The second section, “Of Loss and Hope,” takes on a more sombre note, yet in its entire sobriety, hope is never lost. Amina juxtaposes the reality of death and consequent effusions of grief with the hope of rebirth and reunion. In the six lines of “Except I die,” I see physical rebirth subsequent to death, like the seed in nature; I see spiritual death and rebirth as the hope and joy of the theist; and I see the daily process of dying to self and thereby awakening to another life. Then, of course, Amina has not neglected to highlight the miracle of birth, disappointments, betrayals and the perplexing paradoxes in this pilgrimage of life, for which she asks for direction in “Guiding Rod” – pragmatism garnished with idealism. Did I mention that this section is my favourite?
Section three, “Time Transience and Nature,” takes the cake! The brevity in style (each poem consists of only three lines) goes to reinforce the transience of time. Like a butterfly from flower to flower, Amina flits from one thought to another … universality, diversity, beauty, nature … as if to remind the reader, “Life is brief. Make the most of it.” It is amazing what three lines of poesy can do. This is, without question, my favourite section.
The fourth section, “Pangs of Nationhood,” strikes to the very soul of Nigeria. Despair translates to despondency which then begins to nudge at a realization that births defiance, as in the closing stanza of “Promises in Sand,” where the citizenry rhetorically inquire of the political class, “…how can you think there’ll ever be you without me?” “The Accomplice” sheds light on the dynamics of the corrupt class while “Musings” gives voice to the common man who laments, “How did I become so common?” The senselessness of internal conflict, the gaping chasm between the haves and the have nots, and the shamelessness of treasury looters as expressed in “Mindless Battles” and “Guiltless Shame” is still unable to quench the undercurrent of hope in “Still Green” and “Centennial Bliss.” Patriot that I am, this section is my favorite.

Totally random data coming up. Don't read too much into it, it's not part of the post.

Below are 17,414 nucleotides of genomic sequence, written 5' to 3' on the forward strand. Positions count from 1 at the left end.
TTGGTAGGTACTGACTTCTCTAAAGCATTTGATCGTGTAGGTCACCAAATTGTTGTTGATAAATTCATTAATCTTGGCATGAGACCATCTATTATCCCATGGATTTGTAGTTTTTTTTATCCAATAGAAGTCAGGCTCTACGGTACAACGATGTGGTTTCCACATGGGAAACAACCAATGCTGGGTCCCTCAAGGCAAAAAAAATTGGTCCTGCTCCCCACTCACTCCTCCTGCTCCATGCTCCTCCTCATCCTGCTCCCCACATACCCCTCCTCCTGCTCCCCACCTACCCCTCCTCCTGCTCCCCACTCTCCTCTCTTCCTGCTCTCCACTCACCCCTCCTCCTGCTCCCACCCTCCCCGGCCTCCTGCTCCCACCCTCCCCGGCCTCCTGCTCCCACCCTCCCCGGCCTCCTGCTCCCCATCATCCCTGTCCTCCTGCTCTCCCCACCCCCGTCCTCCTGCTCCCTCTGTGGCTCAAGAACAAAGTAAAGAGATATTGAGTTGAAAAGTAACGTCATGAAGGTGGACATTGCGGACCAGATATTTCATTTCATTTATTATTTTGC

If I were asked to do the impossible by describing this book in two words, I would say … Unalloyed and Revitalizing. Amina Aboje has, in this book – Promises on Sand, somehow connected the profane with the profound and the sacred with the sagacious. It is an excellent read, and I highly recommend it.
(Paul Sawa writes from Abuja, Nigeria. Inquiries on the book as well as requests for interviews and reviews can be got from the author by email email@example.com. Amina Aboje is the winner of the Mandela Day Poetry Prize 2016 and lives in Abuja)
The Abuja Writers’ Forum, one of Nigeria’s premier literary organisation is set to host Dul Johnson, incredible writer, scholar and film maker alongside poet Jide Badmus and the sensational musician, Austine Oroko.